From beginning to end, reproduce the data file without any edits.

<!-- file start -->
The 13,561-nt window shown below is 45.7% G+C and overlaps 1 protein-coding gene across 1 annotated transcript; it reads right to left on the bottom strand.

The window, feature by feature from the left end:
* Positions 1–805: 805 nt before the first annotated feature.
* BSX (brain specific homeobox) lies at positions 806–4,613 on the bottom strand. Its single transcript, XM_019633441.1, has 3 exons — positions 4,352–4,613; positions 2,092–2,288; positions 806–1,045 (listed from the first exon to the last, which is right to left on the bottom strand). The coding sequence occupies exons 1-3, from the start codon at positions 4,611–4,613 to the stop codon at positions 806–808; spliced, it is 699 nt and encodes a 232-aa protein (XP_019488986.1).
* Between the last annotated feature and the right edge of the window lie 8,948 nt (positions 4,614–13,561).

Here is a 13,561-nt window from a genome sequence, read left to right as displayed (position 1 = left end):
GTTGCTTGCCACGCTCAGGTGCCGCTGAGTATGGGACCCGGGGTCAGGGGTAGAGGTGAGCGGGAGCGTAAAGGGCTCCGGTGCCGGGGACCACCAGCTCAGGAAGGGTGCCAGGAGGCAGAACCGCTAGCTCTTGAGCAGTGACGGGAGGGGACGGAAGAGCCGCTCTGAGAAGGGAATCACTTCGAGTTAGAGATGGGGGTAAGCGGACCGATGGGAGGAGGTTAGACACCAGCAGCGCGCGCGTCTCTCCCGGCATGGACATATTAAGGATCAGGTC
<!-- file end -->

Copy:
The 13,561-nt window shown below is 45.7% G+C and overlaps 1 protein-coding gene across 1 annotated transcript; it reads right to left on the bottom strand.

The window, feature by feature from the left end:
* Positions 1–805: 805 nt before the first annotated feature.
* BSX (brain specific homeobox) lies at positions 806–4,613 on the bottom strand. Its single transcript, XM_019633441.1, has 3 exons — positions 4,352–4,613; positions 2,092–2,288; positions 806–1,045 (listed from the first exon to the last, which is right to left on the bottom strand). The coding sequence occupies exons 1-3, from the start codon at positions 4,611–4,613 to the stop codon at positions 806–808; spliced, it is 699 nt and encodes a 232-aa protein (XP_019488986.1).
* Between the last annotated feature and the right edge of the window lie 8,948 nt (positions 4,614–13,561).

Here is a 13,561-nt window from a genome sequence, read left to right as displayed (position 1 = left end):
GTTGCTTGCCACGCTCAGGTGCCGCTGAGTATGGGACCCGGGGTCAGGGGTAGAGGTGAGCGGGAGCGTAAAGGGCTCCGGTGCCGGGGACCACCAGCTCAGGAAGGGTGCCAGGAGGCAGAACCGCTAGCTCTTGAGCAGTGACGGGAGGGGACGGAAGAGCCGCTCTGAGAAGGGAATCACTTCGAGTTAGAGATGGGGGTAAGCGGACCGATGGGAGGAGGTTAGACACCAGCAGCGCGCGCGTCTCTCCCGGCATGGACATATTAAGGATCAGGTC